Random Thoughts – Randosity!

iPad, iPod, iPhone, iConsume

Posted in Apple, cloud computing, computers by commorancy on July 30, 2010

While all of these new Apple devices seem really great on the surface (pun intended), with no effective local storage, the design behind these devices offers no thought on creation or export of created content. However, the design clearly targets consumption of digital goods. Effectively, this is a one-way device for content. That is, content goes in but it doesn’t come back out. The question begs, however, does Apple think that we are only consumers now? We are now relegated to being just a bunch of ravenous money spending consumers? We don’t have brains in our heads or creativity or imagination? We’re just a bunch of finger pushing consumers with portable devices?

Consumerism

If there’s anything that Apple has done in recent years with these one-way devices, it’s to solidify consumerism. That is, to sell us products that are essentially one-way content input devices. Granted, it has a camera so we can take pictures or video. And yes, they may have even managed to get a video editor onto an iPad, but these apps aren’t designed for professional level editing (or even prosumer level editing). Sure, it’s fine for some random party or perhaps even a low quality wedding souvenir, but these consumer-centric devices really don’t offer much for creativity or imagination, let alone software development. It doesn’t even much offer a way to produce a spreadsheet or a word processor document. No, these platforms are almost entirely designed for consumption of digital goods (i.e., books, movies, magazines, music, web content, games, etc).

Lack of Creativity

These devices were designed to consume, not create. Consume, consume, consume and then consume some more. Yes, some creativity apps have popped up, but they’re more game than serious. They’re there to let you play when you’re bored. Even these creativity apps must be consumed before you can use them. As these are really read-only devices (no hard drive, external storage or other ways of getting things out of the device), these creativity apps really aren’t meant to be taken seriously. In other words, these apps are there to placate those who might think these are consumer focused only. In reality, these creative apps are shells of what a real creative app looks like, such as Photoshop, Illustrator, AutoCAD or Maya. Even prosumer apps like Poser and Daz Studio are still leaps and bounds better than anything that’s available on these iConsumer devices.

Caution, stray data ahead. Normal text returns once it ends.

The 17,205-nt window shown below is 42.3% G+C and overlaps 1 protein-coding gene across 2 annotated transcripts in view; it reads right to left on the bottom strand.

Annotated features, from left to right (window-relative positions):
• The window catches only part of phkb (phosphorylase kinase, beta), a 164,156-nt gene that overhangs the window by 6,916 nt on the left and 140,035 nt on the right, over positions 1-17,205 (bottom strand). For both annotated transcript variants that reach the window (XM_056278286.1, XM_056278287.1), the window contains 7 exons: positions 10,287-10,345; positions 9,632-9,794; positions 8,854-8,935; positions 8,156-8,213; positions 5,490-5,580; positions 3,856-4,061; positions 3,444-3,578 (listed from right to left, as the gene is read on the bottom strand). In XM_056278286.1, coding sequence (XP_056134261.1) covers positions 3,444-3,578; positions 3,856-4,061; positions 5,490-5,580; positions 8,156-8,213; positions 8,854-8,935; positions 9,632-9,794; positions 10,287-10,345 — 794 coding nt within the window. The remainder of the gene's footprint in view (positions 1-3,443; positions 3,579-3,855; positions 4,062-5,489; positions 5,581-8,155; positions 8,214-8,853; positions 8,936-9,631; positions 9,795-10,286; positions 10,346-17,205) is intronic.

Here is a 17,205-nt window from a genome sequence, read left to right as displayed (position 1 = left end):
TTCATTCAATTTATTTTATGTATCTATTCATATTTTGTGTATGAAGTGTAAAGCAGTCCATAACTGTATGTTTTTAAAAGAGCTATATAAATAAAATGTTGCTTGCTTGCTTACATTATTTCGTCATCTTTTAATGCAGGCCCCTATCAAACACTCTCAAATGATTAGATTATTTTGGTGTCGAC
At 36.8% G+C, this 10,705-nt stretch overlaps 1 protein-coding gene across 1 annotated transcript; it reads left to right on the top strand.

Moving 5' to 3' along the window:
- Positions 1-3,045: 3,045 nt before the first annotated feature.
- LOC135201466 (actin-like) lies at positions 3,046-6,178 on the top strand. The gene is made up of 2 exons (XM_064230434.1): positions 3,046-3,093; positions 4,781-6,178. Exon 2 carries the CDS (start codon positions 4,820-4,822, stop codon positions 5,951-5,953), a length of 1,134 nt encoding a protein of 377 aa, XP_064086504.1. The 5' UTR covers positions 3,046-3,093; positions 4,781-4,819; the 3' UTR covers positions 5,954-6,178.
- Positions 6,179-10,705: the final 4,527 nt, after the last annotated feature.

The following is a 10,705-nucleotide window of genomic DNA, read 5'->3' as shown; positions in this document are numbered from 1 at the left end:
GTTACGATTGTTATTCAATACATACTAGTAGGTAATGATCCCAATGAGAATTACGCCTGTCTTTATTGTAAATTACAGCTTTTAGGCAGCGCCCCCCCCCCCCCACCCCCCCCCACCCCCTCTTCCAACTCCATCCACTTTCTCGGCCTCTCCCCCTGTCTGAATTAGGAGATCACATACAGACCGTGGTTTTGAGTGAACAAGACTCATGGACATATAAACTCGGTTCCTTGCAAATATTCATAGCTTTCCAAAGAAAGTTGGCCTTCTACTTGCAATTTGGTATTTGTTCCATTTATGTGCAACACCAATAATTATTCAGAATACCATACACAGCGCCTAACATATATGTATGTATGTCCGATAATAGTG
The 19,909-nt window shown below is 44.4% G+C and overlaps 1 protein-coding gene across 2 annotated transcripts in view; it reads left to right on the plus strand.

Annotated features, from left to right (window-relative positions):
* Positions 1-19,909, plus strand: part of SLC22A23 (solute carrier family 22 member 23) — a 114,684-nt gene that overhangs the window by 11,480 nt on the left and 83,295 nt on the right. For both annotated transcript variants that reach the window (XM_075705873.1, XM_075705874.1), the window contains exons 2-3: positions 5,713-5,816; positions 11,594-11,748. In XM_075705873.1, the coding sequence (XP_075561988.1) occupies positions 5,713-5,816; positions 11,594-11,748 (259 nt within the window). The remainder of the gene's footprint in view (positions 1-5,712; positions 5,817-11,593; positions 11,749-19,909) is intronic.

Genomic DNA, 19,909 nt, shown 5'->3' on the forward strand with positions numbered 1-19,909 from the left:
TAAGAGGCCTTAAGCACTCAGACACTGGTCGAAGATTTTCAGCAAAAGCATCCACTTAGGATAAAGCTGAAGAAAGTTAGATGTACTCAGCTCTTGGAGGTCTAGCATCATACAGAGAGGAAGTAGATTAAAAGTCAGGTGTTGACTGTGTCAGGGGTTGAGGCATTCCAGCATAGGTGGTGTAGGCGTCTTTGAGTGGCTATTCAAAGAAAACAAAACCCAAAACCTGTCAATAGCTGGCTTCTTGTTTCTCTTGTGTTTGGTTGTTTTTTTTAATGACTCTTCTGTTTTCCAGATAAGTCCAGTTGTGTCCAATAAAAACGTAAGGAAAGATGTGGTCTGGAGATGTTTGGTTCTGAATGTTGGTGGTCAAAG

Computers vs iConsumers

Computers are designed as well rounded devices capable of not only consuming content, but creating it. That is, as a computer owner, you have the choice to both produce and consume content. Granted, there are a lot of people who have no intention of writing music, painting a digital work, developing an application or writing a novel. However, with a computer, you have these choices available. With iConsumer devices, you really don’t. On IOS 4 or even Android, these devices just don’t have enough resources to run these types of full sized apps. So, you won’t find a full Office suite on the Droid or an iPhone. Even something as big as the iPad still doesn’t have a productivity suite that would work in a proper or efficient way. Granted, Android likely supports Google Docs. But, even still, I don’t want to sit around all day pecking in information on a chicklet keyboard of a phone. Give me a solid full sized qwerty keyboard any day for creation.